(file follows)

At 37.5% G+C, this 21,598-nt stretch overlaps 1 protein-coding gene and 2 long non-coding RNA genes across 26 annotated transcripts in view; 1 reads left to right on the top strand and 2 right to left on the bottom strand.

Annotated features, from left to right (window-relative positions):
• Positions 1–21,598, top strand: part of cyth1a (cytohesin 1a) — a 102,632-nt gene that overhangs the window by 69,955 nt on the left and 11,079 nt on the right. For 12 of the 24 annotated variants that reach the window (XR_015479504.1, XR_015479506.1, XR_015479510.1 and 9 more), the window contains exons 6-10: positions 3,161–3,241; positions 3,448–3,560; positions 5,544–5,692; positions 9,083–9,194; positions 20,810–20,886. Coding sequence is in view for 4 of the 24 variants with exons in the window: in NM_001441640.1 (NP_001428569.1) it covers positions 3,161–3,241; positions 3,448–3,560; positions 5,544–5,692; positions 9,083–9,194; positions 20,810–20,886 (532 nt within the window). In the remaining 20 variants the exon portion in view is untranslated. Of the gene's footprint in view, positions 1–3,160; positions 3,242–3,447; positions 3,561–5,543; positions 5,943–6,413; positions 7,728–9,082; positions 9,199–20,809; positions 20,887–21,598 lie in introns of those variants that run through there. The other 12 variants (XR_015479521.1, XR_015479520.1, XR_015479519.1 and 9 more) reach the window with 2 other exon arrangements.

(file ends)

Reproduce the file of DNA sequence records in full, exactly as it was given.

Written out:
At 37.5% G+C, this 21,598-nt stretch overlaps 1 protein-coding gene and 2 long non-coding RNA genes across 26 annotated transcripts in view; 1 reads left to right on the top strand and 2 right to left on the bottom strand.

Annotated features, from left to right (window-relative positions):
• Positions 1–21,598, top strand: part of cyth1a (cytohesin 1a) — a 102,632-nt gene that overhangs the window by 69,955 nt on the left and 11,079 nt on the right. For 12 of the 24 annotated variants that reach the window (XR_015479504.1, XR_015479506.1, XR_015479510.1 and 9 more), the window contains exons 6-10: positions 3,161–3,241; positions 3,448–3,560; positions 5,544–5,692; positions 9,083–9,194; positions 20,810–20,886. Coding sequence is in view for 4 of the 24 variants with exons in the window: in NM_001441640.1 (NP_001428569.1) it covers positions 3,161–3,241; positions 3,448–3,560; positions 5,544–5,692; positions 9,083–9,194; positions 20,810–20,886 (532 nt within the window). In the remaining 20 variants the exon portion in view is untranslated. Of the gene's footprint in view, positions 1–3,160; positions 3,242–3,447; positions 3,561–5,543; positions 5,943–6,413; positions 7,728–9,082; positions 9,199–20,809; positions 20,887–21,598 lie in introns of those variants that run through there. The other 12 variants (XR_015479521.1, XR_015479520.1, XR_015479519.1 and 9 more) reach the window with 2 other exon arrangements.